Dýrafjarðardagar was probably the third Icelandic word that I learned. Shortly after ‘kaffe’ (‘coffee’) and ‘jæja’ (a hundred different meanings but mostly ‘yes’). Although incredibly fun to pronounce, I do have to admit it is an odd word to be part of a very limited vocabulary.
However, if you consider the environmental factors at that time, the small village of Þingeyri in June, it might be not so strange after all. You see, Dýrafjarðardagar literally translates to ‘the day of Dýrafjörður’. The latter being one of the most beautiful fjords of Iceland and the mother of little Þingeyri.
It´s the day Dýrafjörður is celebrated, together with all its inhabitants. A weekend festival of togetherness and fjord-life.
I won’t elaborate on the program, especially since it won’t be organised this year (we all know why). But you can expect the whole shebang, games for children, concerts, sport competitions, barbecues and café parties. All of that surrounded by the mountains and salt water.
It’s a bit like the village’s facilities. For such a low population, they shouldn’t be inferior to larger cities.
However, in my experience, Dýrafjarðardagar isn’t really about the weekend program or the activities. It’s not even about the festival at all. Dýrafjarðardagar is about the anticipation. It’s about the memories and stories from last year and the year before that. About retelling that one story from a particular year. Dýrafjarðardagar is about the preparation. When the people from the village come together and plan. How they divide the work and help out where they can. It’s about how everything comes together. It’s about the Icelandic touch of procrastination and chaoticity.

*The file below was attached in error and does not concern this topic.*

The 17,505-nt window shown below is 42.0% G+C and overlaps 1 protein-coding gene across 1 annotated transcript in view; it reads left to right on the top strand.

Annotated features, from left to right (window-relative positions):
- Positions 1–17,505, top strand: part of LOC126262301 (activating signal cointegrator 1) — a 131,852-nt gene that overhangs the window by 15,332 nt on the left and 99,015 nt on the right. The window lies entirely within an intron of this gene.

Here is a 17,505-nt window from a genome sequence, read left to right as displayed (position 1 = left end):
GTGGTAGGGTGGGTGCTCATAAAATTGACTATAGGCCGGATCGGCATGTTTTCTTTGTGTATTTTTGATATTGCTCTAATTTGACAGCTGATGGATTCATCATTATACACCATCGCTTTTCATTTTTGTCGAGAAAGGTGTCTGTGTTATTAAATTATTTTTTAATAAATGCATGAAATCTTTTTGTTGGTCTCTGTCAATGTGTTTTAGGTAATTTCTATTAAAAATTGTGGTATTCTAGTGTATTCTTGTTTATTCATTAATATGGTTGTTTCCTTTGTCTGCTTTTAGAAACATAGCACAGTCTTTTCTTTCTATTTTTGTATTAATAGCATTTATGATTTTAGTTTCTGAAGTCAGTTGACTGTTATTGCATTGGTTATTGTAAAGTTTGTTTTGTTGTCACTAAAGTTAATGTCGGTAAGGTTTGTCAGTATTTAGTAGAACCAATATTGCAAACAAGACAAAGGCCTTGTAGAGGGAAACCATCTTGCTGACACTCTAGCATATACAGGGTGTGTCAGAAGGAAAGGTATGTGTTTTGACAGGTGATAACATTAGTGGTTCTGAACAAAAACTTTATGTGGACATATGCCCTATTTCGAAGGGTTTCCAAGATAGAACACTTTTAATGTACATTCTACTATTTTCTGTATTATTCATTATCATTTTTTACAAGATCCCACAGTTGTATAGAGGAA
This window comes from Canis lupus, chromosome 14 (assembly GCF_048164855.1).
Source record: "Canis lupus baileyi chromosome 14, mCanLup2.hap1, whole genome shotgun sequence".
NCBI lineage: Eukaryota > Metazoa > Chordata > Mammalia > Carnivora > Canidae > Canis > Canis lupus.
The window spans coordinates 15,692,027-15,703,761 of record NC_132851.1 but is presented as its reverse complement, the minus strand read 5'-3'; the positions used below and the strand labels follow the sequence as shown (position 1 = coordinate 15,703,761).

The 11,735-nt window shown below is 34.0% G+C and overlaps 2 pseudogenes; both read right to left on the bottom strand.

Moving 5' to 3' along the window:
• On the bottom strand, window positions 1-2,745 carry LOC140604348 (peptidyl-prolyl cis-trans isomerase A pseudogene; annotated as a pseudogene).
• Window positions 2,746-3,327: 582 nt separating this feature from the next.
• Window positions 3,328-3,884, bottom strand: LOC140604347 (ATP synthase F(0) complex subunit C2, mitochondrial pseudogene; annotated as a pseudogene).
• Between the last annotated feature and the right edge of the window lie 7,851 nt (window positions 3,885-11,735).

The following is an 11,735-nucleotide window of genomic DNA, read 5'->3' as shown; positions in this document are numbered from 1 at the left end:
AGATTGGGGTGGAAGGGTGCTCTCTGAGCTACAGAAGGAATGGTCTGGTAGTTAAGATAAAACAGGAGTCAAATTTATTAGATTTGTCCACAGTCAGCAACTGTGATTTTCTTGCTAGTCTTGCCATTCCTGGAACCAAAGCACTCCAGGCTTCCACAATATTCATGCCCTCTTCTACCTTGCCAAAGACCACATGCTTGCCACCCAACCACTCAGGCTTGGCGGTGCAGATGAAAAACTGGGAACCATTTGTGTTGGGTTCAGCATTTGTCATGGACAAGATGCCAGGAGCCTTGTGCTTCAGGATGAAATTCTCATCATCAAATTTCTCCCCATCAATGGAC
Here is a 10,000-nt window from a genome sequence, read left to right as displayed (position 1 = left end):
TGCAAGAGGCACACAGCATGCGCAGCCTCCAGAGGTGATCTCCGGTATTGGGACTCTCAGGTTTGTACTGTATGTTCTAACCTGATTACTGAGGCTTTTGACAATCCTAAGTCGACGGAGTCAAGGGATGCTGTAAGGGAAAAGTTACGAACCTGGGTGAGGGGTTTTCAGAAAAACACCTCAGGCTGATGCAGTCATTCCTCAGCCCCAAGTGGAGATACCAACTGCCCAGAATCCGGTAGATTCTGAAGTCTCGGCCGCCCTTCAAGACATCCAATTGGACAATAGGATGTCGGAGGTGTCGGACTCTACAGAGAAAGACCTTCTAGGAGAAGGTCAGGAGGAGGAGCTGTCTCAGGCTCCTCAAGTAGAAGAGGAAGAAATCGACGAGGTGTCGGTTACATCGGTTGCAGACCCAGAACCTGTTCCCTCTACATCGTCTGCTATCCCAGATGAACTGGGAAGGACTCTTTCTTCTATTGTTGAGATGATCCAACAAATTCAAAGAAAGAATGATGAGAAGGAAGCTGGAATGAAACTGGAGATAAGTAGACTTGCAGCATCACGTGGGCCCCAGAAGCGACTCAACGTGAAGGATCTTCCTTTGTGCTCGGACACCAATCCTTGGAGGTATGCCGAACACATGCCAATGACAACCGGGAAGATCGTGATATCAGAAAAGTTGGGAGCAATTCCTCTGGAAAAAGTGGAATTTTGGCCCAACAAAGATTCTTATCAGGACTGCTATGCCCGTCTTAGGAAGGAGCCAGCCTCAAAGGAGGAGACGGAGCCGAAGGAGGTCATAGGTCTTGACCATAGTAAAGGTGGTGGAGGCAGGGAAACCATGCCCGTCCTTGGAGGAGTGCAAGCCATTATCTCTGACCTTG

Dýrafjarðardagar is about that nostalgic feeling, when so many people come home to Þingeyri. It’s about small family reunions all around. About people from neighbouring villages joining their friends and family. It’s about accidental tourists being confused by so much Icelandicness.
Dýrafjarðardagar is about a barn full of people wearing a lopapeysa and singing along with a cabaret band. It’s about the feeling of having ended up in one big family party. A family reunion where you can be completely yourself. Because everyone knows everyone so well, it’s doesn’t matter that you show your weird self.
Dýrafjarðardagar is about the community, the village people. It’s about sharing a beer with everyone in the bar at night. About hearing the people’s English language skills improve over the course of the hours. It’s about feeling included, about all it could be.
For me, Dýrafjarðardagar shows the energetic possibility of Þingeyri. It shows the ripple effect a little village at the end of the world can have.
Texti: Ellen Wild